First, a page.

You all are in for a treat! My friend, the fabulous Lauren Clark, has stopped by Princess With a Pen today to chat about the dreaded head shot. Lauren is the author of Stay Tuned and Dancing Naked in Dixie. She writes contemporary novels set in the Deep South; stories sprinkled with sunshine, suspense, and secrets.
A former TV news anchor, Lauren adores flavored coffee, local bookstores, and anywhere she can stick her toes in the sand. Her big loves are her family, paying it forward, and true-blue friends. Check out her website at www.laurenclarkbooks.com.
Why Author Photos Don't Have to Suck!
Let's face it, no one over the age of twelve (maybe even eleven) really loves getting his or her photo taken, unless, of course, you are Brooklyn Decker posing for Sports Illustrated in a string bikini and being paid a gazillion dollars.
Since SI isn't likely to bust down my door for a photo-op anytime soon, whisk me off to a desert island in the Caribbean, then retouch the images to remove any blemishes (shriek!) ... I've decided to weigh in on a crucial part of the author package: The Photo.
After growing up in a family full of photographers, I'm used to the click and flash mentality. Smile! Cheese! Not the fake smile! If you know my father, uncle, or cousins, you know the drill. Every event ... at least a dozen people have cameras. Case in point, St. Louis, last Saturday. Family wedding. Monday morning, several HUNDRED photos were on Facebook!
And yes, I am getting to my point. Snapshots are fabulous! Love 'em! They're fun and flirty, sometimes not so flattering, but always good for sharing.
That said, snapshots should NOT be used for your author photo. This is one of those "won't compromise/absolutes" on my Author To-Do list, along with a great cover and serious proofreading. It's just too important. If your shot is blurry, off-center, or unprofessional, what will potential readers think of what's inside the cover? You have one chance to make a first impression -- make it the best you can.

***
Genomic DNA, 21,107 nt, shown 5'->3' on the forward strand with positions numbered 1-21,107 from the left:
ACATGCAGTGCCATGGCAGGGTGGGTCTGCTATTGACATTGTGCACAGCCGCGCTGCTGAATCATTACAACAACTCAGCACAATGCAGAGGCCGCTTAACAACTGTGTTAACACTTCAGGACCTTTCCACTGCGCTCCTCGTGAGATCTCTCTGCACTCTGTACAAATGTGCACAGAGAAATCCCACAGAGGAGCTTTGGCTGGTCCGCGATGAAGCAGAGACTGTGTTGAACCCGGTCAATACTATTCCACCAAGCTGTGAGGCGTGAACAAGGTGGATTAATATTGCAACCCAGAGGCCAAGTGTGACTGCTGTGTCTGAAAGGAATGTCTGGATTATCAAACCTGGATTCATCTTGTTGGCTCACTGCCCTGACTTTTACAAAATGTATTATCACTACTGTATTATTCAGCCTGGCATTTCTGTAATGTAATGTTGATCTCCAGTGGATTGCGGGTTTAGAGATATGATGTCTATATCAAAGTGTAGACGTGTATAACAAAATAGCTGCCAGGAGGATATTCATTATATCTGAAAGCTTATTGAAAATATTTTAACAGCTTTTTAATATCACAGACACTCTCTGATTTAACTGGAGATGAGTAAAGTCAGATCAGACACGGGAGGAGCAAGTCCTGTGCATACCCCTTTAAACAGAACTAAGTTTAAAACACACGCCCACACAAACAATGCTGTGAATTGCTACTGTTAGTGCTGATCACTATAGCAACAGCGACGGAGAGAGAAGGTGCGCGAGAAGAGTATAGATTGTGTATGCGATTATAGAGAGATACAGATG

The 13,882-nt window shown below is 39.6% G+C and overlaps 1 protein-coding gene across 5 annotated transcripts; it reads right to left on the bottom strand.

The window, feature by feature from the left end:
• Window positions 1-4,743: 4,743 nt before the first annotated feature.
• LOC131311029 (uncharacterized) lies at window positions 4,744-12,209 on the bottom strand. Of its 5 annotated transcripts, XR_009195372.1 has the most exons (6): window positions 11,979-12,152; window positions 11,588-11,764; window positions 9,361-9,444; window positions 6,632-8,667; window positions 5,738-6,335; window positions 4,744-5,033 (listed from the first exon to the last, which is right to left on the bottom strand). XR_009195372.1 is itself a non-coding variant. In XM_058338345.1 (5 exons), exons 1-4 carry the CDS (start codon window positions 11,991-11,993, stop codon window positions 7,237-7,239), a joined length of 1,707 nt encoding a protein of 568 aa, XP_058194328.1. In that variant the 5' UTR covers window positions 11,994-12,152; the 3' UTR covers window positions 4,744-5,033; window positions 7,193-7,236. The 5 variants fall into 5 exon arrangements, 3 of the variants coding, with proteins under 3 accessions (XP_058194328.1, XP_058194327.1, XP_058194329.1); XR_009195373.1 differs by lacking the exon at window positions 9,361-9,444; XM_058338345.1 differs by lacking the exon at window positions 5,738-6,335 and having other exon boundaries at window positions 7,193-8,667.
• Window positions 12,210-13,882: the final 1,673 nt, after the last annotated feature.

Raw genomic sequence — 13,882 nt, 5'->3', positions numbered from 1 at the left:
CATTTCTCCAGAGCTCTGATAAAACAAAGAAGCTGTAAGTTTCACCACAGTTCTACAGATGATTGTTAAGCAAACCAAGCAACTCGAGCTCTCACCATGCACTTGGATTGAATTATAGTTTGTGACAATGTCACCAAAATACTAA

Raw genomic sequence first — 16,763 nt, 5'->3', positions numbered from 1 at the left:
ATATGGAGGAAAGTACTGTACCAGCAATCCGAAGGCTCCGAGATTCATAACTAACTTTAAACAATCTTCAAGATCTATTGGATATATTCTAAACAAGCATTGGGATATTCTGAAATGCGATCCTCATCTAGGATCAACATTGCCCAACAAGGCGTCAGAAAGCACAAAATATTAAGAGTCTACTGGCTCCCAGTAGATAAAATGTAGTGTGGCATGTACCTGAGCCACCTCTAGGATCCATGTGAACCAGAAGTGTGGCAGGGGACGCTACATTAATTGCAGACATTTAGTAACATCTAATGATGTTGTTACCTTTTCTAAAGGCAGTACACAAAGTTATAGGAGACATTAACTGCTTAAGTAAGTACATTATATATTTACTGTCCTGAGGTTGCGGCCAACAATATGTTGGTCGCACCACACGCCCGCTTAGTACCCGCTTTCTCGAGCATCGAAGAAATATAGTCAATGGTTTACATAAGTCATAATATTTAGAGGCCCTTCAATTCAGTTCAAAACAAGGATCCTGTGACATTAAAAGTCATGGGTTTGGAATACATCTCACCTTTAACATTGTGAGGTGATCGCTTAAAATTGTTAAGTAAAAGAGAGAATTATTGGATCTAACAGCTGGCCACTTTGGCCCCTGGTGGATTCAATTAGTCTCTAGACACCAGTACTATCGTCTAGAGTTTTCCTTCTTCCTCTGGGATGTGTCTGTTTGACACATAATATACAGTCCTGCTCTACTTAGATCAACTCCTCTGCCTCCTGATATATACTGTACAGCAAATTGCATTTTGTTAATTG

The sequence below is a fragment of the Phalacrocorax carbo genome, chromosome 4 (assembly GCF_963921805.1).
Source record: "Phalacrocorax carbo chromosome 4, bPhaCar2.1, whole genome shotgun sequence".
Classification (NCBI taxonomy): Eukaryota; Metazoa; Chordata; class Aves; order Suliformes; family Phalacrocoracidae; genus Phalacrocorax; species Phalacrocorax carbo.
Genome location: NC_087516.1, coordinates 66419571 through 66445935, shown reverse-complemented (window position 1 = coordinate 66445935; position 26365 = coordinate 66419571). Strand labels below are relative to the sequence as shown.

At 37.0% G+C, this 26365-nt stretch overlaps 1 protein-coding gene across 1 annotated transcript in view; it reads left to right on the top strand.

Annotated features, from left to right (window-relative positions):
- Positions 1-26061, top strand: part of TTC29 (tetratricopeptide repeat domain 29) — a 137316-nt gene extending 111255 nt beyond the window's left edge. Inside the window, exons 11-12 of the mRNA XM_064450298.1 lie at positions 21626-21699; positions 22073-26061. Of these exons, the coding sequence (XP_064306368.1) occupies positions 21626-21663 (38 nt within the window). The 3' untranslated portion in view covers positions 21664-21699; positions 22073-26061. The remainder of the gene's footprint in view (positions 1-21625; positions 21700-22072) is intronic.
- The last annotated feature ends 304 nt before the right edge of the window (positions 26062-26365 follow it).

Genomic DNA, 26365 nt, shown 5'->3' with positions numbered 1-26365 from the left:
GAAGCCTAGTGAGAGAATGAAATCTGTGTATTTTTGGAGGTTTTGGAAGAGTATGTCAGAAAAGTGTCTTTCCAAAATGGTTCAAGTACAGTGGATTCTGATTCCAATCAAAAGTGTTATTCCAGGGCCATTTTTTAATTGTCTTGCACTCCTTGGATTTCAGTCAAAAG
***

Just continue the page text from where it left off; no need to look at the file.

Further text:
For my author photo (and I did feel rather dorky doing it, I will admit) I went to a Portrait Innovations studio (http://www.portraitinnovations.com) with no appointment and one change of clothes. The session took all of twenty minutes. I spent $69.00 and walked out the same day with three pictures on a disk that I felt good about using on my novel cover.
Take a look at these examples. The first is off-center and blurry...
The second is too dark and close-up.
The third is the one that I ended up choosing for my novel covers.
I've since used the photo on my website, promotional material, Facebook, Twitter, press releases, and my two novels. I view the money and time I spent as an investment.
If you really don't have the cash to spend, enlist a friend to help, someone with knowledge of photography, a high-quality camera, and the ability to put the photos on a disk or your computer. A few extra tips: Wear a solid color, use good lighting, and try for a natural look.
What are your thoughts on Author Photos? How do they affect your book-buying preferences?
You can pick up her books here:
Have a wonderful day!